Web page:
Review: The Norwegian crime thriller Hodejegerne — which translates to Headhunters in English — is such a clever film that it probably should be watched twice, if only to appreciate how almost every scene has a reason for being, and how everything that happens just before the end gets neatly tied together at the end.
Aksel Hennie stars as Roger Brown, a corporate executive recruiter and apparently a very successful one. Just not as successful as his high end lifestyle demands. To augment his income, he steals artwork from his clients, but is careful to replace what he's taken with an excellent copy. When the opportunity to steal an exceptionally rare piece becomes available, he takes advantage of it. But everything goes wrong almost from the very beginning, and the more desperate Roger gets to scramble out of the mess he's in, the deeper in he gets.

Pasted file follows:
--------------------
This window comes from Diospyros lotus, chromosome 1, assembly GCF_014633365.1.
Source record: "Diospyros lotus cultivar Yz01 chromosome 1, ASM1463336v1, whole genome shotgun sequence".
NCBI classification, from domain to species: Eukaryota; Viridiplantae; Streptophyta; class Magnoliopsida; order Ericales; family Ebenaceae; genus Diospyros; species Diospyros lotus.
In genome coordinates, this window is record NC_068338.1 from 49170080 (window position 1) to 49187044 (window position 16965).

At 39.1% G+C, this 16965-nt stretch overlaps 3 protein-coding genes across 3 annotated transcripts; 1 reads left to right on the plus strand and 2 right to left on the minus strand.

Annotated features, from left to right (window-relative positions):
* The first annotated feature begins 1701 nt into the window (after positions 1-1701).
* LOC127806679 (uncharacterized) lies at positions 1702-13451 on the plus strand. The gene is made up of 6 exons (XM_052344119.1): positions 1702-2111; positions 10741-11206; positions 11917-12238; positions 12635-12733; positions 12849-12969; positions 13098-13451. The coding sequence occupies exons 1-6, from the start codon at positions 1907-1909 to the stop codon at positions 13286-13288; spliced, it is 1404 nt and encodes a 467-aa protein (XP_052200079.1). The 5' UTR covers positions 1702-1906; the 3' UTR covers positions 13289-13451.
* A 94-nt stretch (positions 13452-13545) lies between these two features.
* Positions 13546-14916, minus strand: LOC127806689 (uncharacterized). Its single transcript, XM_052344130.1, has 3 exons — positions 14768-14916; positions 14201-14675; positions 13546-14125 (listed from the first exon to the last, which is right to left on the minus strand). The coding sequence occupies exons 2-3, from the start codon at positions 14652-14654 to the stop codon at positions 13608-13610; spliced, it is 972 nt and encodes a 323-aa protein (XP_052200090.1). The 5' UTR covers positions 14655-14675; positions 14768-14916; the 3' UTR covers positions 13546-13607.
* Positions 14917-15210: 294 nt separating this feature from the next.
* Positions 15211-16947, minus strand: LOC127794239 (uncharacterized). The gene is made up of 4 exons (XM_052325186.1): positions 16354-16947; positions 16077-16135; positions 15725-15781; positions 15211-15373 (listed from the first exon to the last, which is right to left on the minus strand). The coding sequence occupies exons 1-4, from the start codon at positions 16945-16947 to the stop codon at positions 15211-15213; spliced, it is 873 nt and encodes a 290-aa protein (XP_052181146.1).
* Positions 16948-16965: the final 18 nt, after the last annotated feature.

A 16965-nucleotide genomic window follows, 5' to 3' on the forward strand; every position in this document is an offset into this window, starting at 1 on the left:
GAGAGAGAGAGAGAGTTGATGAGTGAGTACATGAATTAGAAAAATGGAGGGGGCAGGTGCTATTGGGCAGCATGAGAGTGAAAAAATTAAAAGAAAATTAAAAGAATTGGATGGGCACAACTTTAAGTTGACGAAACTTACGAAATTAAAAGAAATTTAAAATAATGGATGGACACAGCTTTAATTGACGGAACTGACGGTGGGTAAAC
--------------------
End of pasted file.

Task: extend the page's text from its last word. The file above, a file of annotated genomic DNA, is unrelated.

I very much enjoyed Headhunters from almost every perspective. The actors seem spot on for their roles, it is filmed in a clean, no-nonsense manner, and with one small exception, the storyline is easy to follow. Deceptively easy, as you don't quite realize how really complicated it all is until the end. The exception relates directly to Roger's current assignment, recruiting a managing director (or president) for a high-tech company. I readily admit I may have missed something along the way here, and it certainly didn't diminish my enjoyment of the film, but I didn't quite follow what was going on with Clas Greve's character, who owns the painting that Roger has stolen. Maybe I should have watched the film a third time!
I haven't read the book from which this film was adapted, but I'll likely remedy that soon. In the meantime, I highly recommend Headhunters. It's a very smart, very entertaining film.